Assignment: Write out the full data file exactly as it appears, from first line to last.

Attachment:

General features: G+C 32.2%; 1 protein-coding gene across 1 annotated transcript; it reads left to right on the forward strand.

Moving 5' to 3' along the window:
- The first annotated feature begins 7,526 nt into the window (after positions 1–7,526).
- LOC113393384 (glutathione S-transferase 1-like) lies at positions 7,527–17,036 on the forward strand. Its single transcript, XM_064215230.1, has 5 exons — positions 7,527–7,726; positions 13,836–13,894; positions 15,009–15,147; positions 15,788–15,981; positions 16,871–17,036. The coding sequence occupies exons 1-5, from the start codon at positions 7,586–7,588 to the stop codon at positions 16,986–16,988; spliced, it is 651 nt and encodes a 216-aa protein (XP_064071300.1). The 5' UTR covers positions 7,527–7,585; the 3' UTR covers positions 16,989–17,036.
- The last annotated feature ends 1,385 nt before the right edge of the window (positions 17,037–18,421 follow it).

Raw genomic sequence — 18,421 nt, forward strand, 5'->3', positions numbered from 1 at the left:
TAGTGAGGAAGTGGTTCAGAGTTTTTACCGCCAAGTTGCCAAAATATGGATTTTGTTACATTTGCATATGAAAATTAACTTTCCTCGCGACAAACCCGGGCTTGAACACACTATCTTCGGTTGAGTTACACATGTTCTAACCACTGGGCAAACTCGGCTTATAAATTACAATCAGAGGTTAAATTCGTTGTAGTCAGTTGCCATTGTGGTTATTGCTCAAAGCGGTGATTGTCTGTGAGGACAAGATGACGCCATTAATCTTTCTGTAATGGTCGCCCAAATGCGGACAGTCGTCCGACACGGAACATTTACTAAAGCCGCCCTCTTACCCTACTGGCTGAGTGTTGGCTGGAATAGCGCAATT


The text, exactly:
General features: G+C 32.2%; 1 protein-coding gene across 1 annotated transcript; it reads left to right on the forward strand.

Moving 5' to 3' along the window:
- The first annotated feature begins 7,526 nt into the window (after positions 1–7,526).
- LOC113393384 (glutathione S-transferase 1-like) lies at positions 7,527–17,036 on the forward strand. Its single transcript, XM_064215230.1, has 5 exons — positions 7,527–7,726; positions 13,836–13,894; positions 15,009–15,147; positions 15,788–15,981; positions 16,871–17,036. The coding sequence occupies exons 1-5, from the start codon at positions 7,586–7,588 to the stop codon at positions 16,986–16,988; spliced, it is 651 nt and encodes a 216-aa protein (XP_064071300.1). The 5' UTR covers positions 7,527–7,585; the 3' UTR covers positions 16,989–17,036.
- The last annotated feature ends 1,385 nt before the right edge of the window (positions 17,037–18,421 follow it).

Raw genomic sequence — 18,421 nt, forward strand, 5'->3', positions numbered from 1 at the left:
TAGTGAGGAAGTGGTTCAGAGTTTTTACCGCCAAGTTGCCAAAATATGGATTTTGTTACATTTGCATATGAAAATTAACTTTCCTCGCGACAAACCCGGGCTTGAACACACTATCTTCGGTTGAGTTACACATGTTCTAACCACTGGGCAAACTCGGCTTATAAATTACAATCAGAGGTTAAATTCGTTGTAGTCAGTTGCCATTGTGGTTATTGCTCAAAGCGGTGATTGTCTGTGAGGACAAGATGACGCCATTAATCTTTCTGTAATGGTCGCCCAAATGCGGACAGTCGTCCGACACGGAACATTTACTAAAGCCGCCCTCTTACCCTACTGGCTGAGTGTTGGCTGGAATAGCGCAATT